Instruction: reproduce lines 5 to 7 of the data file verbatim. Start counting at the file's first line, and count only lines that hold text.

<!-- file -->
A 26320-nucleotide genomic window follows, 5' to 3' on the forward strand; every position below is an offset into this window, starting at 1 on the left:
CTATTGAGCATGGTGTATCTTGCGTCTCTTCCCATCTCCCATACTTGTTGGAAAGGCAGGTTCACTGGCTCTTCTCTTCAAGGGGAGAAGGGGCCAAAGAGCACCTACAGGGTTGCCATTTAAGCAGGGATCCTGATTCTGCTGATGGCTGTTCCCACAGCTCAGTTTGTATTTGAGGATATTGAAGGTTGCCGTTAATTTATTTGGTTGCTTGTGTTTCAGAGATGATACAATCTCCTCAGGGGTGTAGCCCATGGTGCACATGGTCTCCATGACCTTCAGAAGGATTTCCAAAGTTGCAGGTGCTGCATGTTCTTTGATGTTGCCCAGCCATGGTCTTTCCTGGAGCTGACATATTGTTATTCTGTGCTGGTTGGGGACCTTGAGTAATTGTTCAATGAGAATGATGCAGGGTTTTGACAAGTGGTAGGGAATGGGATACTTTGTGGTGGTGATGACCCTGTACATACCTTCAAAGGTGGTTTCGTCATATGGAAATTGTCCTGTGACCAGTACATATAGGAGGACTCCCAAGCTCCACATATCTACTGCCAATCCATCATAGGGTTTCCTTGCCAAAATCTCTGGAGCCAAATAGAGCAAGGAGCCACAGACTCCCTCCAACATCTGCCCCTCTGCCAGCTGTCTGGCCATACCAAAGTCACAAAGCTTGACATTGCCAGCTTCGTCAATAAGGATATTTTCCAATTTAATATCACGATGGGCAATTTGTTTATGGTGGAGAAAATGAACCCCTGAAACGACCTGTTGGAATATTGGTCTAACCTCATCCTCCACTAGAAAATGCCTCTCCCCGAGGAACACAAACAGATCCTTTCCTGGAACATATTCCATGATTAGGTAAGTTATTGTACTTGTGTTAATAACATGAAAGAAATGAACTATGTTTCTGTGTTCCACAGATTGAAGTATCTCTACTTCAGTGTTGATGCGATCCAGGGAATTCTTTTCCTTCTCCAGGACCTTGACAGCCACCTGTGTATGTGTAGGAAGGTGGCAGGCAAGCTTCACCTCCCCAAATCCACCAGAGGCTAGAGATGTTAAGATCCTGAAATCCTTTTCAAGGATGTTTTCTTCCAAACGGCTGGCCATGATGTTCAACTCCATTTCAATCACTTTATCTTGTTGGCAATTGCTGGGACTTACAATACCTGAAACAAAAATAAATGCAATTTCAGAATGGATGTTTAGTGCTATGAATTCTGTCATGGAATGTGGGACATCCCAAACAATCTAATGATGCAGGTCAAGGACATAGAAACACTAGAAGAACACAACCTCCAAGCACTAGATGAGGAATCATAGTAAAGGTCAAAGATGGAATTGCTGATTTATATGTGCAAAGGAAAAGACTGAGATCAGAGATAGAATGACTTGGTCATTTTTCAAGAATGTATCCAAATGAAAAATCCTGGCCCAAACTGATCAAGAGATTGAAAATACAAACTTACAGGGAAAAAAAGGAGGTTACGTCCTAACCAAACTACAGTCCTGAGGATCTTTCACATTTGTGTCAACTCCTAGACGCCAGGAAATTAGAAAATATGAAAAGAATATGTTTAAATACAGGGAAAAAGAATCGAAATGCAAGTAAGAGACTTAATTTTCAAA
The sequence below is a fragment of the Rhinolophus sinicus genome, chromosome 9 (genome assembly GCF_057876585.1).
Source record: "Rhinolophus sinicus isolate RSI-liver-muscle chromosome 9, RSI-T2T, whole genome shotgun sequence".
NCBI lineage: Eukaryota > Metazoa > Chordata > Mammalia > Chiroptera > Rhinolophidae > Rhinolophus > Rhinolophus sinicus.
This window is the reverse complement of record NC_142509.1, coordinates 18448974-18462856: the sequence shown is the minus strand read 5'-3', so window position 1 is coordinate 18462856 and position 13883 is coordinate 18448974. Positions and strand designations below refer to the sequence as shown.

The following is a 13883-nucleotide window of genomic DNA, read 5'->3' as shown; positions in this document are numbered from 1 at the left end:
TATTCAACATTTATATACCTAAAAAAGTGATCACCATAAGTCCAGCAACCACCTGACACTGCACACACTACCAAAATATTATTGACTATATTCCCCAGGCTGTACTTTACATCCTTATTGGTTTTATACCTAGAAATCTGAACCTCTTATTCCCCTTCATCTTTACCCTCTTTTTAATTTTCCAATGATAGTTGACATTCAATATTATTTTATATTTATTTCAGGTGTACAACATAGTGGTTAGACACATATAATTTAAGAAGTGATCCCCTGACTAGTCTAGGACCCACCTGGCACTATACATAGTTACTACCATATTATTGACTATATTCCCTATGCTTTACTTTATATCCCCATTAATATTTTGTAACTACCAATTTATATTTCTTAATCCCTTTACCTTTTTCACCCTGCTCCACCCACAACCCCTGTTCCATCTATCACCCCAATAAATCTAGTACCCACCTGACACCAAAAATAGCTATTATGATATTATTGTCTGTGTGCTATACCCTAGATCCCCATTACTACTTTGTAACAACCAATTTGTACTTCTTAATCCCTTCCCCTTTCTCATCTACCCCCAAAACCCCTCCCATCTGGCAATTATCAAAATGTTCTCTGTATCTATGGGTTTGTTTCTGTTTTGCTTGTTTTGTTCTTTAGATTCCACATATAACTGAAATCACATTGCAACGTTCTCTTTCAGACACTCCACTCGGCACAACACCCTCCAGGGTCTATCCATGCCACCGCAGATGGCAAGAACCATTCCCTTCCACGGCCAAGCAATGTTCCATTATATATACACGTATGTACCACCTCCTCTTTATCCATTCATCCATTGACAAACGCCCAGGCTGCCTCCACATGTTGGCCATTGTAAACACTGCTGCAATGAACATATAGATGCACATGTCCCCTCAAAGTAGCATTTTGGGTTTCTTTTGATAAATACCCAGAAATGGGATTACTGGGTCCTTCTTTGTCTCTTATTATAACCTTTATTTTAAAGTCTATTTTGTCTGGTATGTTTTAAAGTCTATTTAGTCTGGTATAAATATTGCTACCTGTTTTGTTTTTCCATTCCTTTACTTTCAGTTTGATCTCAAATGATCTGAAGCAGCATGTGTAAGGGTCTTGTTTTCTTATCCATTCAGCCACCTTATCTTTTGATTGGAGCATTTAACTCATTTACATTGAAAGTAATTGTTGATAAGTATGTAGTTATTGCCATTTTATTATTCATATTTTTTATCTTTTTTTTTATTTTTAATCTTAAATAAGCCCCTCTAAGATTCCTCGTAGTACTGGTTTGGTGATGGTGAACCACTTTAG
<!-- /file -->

NCBI lineage: Eukaryota > Metazoa > Chordata > Mammalia > Chiroptera > Rhinolophidae > Rhinolophus > Rhinolophus sinicus.
This window is the reverse complement of record NC_142509.1, coordinates 18448974-18462856: the sequence shown is the minus strand read 5'-3', so window position 1 is coordinate 18462856 and position 13883 is coordinate 18448974. Positions and strand designations below refer to the sequence as shown.

The following is a 13883-nucleotide window of genomic DNA, read 5'->3' as shown; positions in this document are numbered from 1 at the left end: